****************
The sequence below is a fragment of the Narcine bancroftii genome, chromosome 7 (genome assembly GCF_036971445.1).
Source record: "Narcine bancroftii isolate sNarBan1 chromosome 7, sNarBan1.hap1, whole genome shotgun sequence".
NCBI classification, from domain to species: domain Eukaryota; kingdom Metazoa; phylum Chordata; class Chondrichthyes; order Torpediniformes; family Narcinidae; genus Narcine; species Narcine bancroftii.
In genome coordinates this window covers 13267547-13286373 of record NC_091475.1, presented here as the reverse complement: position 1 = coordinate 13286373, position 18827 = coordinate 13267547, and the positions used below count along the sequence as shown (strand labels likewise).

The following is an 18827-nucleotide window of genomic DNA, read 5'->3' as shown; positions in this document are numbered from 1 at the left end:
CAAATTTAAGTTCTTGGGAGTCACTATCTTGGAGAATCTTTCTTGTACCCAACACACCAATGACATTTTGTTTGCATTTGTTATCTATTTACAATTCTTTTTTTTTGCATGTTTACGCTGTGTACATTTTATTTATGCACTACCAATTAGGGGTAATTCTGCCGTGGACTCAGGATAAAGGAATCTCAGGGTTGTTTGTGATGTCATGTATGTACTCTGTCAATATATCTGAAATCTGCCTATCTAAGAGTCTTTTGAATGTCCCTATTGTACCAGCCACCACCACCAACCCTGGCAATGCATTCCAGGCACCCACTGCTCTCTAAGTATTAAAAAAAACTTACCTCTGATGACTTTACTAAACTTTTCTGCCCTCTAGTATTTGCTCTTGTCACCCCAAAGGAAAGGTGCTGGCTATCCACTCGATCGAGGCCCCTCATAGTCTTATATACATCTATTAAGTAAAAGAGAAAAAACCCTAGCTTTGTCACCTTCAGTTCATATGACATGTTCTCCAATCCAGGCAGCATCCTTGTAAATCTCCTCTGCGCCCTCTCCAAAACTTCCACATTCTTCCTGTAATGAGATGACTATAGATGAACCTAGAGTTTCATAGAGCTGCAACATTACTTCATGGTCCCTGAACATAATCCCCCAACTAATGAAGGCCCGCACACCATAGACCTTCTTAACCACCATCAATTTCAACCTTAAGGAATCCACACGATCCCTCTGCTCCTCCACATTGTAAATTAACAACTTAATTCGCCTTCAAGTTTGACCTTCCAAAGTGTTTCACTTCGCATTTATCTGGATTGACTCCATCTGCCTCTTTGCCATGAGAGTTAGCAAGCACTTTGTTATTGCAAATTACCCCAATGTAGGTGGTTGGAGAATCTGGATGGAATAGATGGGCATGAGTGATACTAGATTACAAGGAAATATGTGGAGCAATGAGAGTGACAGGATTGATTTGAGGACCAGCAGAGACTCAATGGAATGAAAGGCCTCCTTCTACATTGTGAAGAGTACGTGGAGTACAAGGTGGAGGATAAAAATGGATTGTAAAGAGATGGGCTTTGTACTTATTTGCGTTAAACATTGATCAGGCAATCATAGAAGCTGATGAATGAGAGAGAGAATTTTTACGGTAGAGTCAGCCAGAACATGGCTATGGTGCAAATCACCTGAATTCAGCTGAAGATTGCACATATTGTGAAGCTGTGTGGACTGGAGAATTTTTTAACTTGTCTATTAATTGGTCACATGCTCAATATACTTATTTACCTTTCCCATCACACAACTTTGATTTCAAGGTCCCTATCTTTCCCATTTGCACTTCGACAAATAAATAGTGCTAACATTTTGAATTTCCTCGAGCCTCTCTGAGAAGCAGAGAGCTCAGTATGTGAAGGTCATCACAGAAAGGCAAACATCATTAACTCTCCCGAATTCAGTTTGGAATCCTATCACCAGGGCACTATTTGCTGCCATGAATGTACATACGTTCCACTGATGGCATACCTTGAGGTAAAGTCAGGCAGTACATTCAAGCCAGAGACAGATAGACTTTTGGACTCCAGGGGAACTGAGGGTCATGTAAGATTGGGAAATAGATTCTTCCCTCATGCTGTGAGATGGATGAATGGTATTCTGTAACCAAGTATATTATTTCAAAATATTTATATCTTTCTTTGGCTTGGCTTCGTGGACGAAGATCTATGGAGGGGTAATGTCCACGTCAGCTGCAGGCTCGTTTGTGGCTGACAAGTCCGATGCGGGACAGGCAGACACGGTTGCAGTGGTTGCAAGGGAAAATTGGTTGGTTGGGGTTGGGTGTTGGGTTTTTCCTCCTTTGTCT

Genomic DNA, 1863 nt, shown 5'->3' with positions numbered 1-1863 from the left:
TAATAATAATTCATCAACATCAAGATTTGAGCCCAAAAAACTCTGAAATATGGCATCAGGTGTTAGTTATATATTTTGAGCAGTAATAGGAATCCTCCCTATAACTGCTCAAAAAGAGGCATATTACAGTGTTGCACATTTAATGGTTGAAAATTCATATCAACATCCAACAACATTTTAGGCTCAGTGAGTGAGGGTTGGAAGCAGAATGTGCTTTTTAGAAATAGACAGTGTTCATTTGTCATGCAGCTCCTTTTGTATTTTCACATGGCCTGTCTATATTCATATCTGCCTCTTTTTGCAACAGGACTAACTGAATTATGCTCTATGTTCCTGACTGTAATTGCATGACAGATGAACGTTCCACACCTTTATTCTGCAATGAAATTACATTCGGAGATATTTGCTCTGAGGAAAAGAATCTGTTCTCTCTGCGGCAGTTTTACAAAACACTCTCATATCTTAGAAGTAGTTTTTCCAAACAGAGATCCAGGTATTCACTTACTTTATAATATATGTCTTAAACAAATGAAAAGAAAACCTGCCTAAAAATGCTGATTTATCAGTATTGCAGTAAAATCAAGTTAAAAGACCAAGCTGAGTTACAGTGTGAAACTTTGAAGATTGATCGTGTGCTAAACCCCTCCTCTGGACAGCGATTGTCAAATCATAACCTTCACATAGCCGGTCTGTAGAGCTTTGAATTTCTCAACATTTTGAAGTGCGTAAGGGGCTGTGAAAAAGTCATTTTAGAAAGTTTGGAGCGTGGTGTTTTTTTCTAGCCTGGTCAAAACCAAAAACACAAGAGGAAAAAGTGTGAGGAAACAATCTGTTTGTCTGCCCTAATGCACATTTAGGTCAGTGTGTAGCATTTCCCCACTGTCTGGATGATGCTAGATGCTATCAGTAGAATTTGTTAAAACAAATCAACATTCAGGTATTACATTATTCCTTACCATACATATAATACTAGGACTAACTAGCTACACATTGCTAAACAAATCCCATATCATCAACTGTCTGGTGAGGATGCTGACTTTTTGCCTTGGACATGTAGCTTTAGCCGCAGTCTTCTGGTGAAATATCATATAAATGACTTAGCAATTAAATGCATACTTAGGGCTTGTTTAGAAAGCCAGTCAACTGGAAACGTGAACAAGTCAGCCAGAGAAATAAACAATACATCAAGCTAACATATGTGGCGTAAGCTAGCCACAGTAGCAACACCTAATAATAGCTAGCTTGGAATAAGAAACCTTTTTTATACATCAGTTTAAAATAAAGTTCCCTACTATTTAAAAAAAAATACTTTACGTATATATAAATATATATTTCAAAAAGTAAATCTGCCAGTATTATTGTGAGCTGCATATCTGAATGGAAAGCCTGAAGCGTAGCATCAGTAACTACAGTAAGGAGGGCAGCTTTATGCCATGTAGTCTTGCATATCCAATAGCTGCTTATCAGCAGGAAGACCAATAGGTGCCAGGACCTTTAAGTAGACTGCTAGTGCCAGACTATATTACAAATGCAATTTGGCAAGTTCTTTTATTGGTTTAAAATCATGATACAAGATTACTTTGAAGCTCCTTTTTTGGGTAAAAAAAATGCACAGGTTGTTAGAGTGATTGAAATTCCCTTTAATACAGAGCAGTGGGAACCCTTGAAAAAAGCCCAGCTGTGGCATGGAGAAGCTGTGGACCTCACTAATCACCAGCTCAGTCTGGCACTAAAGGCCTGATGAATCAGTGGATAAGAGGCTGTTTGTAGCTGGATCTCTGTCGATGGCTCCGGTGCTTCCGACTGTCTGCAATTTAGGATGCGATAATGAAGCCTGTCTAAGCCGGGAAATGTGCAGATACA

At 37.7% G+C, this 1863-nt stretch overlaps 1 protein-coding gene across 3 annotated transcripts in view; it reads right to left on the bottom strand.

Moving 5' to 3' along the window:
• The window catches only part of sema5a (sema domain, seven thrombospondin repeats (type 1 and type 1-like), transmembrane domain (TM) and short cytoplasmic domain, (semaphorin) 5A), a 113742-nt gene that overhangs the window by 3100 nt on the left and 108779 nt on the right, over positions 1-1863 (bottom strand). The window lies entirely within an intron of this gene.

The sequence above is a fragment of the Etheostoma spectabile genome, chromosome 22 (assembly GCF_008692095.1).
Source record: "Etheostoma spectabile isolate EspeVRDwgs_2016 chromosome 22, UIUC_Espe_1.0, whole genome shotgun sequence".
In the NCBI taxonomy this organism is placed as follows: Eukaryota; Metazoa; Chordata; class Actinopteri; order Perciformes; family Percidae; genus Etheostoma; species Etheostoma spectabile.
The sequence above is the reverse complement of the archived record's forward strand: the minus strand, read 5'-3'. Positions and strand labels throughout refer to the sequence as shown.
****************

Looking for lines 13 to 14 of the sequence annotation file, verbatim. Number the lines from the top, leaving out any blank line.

Source record: "Etheostoma spectabile isolate EspeVRDwgs_2016 chromosome 22, UIUC_Espe_1.0, whole genome shotgun sequence".
In the NCBI taxonomy this organism is placed as follows: Eukaryota; Metazoa; Chordata; class Actinopteri; order Perciformes; family Percidae; genus Etheostoma; species Etheostoma spectabile.